Debbie Stabenow, D-Mich., is projected to win relection, defeating her Republican challenger Pete Hoekstra.
Incumbent Stabenow, who will serve a third six-year term in the Senate, currently leads Hoekstra 56 percent to 41 percent with 23 percent of precincts reporting.
Stabenow was expected to win by several political experts. Although her approval rating has consistently been hovering around 40 percent over the last four years, she had an almost 20-point lead over Hoekstra heading into Tuesday, according to several polls.
Stabenow expressed gratitude to Michigan voters and her staff in a statement released Tuesday night.
“It’s all about Michigan families. I was born and raised here, my family all lives here, and Michigan will always be my home,” Stabenow said in the statement. “We live in an incredible state, and there is no greater privilege than to represent Michigan in the U.S. Senate.”
Stabenow has been a vocal supporter of the auto bailout, and has also favored easier access to health care for the middle class, while establishing a heavy focus for environmentally-friendly innovation, with a heavier focus on green energy and the preservation of the Great Lakes.
Stabenow gained increased bi-partisan support in Michigan for her farm bill, aimed to increase federal subsidies of crop insurance to help Michigan farmers during tough seasons.
“I really believe from the bottom of my heart that if we use all our talents, if we create a level field for trades, if we continue to out-educate and out-train … we will move forward in Michigan,” Stabenow said in her victory speech Tuesday night. “If we work together instead of going to our corners … I honestly believe that Michigan and America will come roaring back, and Michigan will be in the driver’s seat.”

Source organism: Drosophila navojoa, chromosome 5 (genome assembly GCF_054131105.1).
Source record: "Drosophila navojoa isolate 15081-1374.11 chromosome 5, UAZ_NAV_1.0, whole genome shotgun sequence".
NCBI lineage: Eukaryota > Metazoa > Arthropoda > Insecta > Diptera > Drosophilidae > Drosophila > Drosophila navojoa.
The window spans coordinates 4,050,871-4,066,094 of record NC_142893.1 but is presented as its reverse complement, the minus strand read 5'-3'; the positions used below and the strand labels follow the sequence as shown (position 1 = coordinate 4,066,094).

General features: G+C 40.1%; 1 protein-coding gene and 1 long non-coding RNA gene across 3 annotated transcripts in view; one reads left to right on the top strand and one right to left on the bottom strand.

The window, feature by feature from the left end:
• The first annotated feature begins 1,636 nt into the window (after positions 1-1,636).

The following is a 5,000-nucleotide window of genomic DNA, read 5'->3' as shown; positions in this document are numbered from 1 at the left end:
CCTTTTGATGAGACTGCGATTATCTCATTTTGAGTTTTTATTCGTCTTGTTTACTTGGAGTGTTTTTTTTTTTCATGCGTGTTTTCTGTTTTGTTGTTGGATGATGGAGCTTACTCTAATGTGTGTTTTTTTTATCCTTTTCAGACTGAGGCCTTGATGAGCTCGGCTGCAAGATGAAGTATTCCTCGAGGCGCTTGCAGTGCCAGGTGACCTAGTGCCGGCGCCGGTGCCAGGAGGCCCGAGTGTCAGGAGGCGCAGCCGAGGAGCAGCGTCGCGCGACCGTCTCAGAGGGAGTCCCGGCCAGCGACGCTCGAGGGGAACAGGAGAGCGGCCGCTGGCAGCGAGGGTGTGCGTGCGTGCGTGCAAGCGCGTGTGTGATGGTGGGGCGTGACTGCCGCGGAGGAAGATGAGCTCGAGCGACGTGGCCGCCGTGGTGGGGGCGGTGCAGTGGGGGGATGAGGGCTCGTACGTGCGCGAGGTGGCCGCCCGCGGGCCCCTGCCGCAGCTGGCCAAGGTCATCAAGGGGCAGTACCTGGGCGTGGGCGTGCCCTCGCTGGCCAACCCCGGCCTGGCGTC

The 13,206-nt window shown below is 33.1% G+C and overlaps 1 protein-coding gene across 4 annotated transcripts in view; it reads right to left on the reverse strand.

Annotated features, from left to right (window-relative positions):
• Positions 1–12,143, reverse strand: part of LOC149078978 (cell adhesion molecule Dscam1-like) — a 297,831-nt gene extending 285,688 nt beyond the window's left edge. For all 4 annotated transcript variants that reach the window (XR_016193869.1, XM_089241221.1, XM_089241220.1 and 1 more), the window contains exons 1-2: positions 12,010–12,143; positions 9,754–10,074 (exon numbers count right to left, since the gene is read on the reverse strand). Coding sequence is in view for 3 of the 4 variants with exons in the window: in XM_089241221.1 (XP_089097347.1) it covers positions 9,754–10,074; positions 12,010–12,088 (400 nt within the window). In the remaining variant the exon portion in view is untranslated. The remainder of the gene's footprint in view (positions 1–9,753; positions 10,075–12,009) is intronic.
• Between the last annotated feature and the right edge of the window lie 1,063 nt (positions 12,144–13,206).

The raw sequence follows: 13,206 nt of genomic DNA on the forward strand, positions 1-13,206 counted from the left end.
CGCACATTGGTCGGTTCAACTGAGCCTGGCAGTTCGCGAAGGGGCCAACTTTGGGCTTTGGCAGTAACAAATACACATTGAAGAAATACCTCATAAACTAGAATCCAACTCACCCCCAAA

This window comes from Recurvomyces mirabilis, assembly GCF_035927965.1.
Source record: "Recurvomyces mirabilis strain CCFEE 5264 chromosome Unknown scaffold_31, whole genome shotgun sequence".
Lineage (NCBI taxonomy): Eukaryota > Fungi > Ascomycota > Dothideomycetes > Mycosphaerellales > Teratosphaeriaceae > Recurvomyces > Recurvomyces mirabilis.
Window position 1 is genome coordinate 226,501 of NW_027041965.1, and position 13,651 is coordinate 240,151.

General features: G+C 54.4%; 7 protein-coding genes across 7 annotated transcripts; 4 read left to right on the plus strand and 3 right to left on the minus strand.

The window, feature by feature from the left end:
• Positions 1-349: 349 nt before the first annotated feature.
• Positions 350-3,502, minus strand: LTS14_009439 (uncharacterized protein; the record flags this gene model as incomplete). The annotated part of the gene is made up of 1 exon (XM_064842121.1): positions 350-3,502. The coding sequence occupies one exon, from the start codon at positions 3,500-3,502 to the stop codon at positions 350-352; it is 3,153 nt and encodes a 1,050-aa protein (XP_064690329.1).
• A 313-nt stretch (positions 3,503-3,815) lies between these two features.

Hoekstra has pursued an aggressive campaign, painting himself as a fiscally conservative candidate that would cut spending both in-state and federally. Hoekstra also promised to focus on pro-life policies and Second Amendment rights.
The race, which has been defined by negative campaigning and tension, was set as early as Hoekstra released a controversial Super Bowl ad against Stabenow, which many found to be racially intolerant.
Hoekstra continued to release aggressive campaigns with a string of online advertisements calling Stabenow “the worst senator.”
The conflict between the two parties became evident earlier this month when both parties announced that senatorial debates would not occur because of a disagreement between both candidates. Hoekstra wanted six different debates, while Stabenow only wanted to participate in two, the traditional number. Reaching no agreement, the debates were called off by both campaigns.
Michigan leaned Democratically throughout the night, with Barack Obama also projected to win the state.